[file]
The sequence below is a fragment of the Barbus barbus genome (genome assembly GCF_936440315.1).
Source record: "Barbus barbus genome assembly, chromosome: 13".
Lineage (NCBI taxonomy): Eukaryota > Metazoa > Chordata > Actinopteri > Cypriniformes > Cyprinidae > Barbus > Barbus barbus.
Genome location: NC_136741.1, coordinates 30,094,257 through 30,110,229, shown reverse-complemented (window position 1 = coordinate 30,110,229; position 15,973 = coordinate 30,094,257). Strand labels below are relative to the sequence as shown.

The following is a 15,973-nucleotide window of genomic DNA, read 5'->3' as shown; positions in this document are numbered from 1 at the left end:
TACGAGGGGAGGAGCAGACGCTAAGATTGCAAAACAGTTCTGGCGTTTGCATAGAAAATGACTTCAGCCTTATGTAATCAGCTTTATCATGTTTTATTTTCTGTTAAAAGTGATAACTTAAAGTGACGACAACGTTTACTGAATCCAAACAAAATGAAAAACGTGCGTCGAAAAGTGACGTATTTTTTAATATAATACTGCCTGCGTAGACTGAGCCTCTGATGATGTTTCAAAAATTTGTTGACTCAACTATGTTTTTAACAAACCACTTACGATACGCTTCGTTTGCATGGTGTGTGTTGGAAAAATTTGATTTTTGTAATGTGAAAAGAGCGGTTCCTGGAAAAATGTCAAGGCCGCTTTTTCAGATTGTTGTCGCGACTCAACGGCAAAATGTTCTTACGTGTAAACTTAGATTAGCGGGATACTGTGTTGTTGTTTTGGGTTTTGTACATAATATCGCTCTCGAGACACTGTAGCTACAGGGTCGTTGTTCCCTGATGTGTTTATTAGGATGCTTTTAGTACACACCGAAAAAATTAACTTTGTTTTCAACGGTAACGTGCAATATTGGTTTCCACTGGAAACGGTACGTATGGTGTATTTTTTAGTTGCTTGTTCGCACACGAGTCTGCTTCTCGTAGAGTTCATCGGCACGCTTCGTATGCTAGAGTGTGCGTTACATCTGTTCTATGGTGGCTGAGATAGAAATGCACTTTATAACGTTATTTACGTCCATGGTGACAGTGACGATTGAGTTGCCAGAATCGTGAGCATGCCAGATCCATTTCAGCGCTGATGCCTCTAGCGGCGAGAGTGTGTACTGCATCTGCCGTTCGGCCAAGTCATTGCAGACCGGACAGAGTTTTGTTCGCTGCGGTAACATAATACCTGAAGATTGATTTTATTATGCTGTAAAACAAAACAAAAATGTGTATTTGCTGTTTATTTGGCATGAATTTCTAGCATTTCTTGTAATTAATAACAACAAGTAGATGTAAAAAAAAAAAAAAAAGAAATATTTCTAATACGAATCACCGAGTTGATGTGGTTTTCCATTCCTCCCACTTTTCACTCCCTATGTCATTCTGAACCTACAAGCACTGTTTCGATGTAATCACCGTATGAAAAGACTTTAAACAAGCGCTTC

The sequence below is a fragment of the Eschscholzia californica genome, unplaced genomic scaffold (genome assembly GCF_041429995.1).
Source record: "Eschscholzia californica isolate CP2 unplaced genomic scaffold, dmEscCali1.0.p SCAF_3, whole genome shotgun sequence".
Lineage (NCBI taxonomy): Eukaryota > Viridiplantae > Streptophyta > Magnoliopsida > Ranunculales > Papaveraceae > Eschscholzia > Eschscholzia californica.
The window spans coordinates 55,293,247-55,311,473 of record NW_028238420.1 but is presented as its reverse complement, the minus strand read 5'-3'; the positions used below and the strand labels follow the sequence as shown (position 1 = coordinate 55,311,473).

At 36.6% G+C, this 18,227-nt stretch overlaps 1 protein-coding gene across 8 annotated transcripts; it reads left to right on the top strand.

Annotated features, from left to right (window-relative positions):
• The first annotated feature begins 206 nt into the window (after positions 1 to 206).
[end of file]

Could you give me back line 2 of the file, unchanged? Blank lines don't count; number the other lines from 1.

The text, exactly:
Source record: "Barbus barbus genome assembly, chromosome: 13".